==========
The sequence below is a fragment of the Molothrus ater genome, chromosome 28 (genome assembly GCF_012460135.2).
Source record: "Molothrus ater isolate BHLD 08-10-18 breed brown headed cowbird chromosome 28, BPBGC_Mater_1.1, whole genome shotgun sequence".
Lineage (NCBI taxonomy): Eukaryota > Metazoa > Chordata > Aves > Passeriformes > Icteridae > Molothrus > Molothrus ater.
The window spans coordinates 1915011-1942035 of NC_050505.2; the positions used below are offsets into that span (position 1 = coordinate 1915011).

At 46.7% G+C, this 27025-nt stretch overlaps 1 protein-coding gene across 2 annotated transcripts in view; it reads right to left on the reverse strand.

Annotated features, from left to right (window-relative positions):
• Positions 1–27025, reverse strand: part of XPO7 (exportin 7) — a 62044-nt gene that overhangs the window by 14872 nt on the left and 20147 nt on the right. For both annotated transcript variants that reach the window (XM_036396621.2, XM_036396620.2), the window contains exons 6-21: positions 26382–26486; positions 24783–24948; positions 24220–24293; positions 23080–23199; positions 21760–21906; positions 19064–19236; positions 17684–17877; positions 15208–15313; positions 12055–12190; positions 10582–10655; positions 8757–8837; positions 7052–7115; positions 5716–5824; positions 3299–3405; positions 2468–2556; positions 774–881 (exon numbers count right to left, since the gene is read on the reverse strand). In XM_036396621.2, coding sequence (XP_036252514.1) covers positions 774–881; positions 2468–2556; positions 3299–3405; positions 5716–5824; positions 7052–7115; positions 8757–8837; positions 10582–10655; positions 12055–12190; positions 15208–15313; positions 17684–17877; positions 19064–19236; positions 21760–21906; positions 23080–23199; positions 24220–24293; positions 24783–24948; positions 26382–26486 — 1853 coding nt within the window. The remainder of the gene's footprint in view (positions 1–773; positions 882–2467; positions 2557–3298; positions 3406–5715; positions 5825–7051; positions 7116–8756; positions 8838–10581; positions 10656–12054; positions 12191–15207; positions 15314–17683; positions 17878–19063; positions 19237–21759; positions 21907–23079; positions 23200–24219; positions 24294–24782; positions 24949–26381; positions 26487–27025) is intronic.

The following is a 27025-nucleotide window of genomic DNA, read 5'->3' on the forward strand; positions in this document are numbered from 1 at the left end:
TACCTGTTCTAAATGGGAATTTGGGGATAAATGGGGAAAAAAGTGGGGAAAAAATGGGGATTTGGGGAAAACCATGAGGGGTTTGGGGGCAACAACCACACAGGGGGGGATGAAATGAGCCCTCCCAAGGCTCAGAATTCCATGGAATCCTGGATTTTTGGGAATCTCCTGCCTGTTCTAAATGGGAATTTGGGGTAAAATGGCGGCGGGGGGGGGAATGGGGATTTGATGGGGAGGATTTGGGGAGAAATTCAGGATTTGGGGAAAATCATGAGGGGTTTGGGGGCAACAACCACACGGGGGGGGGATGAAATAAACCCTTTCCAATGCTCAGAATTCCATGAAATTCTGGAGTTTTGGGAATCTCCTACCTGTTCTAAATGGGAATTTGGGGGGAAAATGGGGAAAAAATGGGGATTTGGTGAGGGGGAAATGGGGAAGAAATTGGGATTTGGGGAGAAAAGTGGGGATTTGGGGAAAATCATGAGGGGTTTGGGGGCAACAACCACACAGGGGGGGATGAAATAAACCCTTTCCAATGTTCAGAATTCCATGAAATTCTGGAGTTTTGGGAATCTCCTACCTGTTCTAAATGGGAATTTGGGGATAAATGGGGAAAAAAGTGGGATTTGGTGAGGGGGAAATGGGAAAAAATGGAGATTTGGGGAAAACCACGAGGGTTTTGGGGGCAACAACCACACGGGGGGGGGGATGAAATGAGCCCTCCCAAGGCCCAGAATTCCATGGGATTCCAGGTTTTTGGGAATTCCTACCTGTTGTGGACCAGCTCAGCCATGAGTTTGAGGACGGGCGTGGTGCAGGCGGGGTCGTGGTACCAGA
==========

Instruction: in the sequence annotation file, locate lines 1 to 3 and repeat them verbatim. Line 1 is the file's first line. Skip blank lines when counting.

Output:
The sequence below is a fragment of the Molothrus ater genome, chromosome 28 (genome assembly GCF_012460135.2).
Source record: "Molothrus ater isolate BHLD 08-10-18 breed brown headed cowbird chromosome 28, BPBGC_Mater_1.1, whole genome shotgun sequence".
Lineage (NCBI taxonomy): Eukaryota > Metazoa > Chordata > Aves > Passeriformes > Icteridae > Molothrus > Molothrus ater.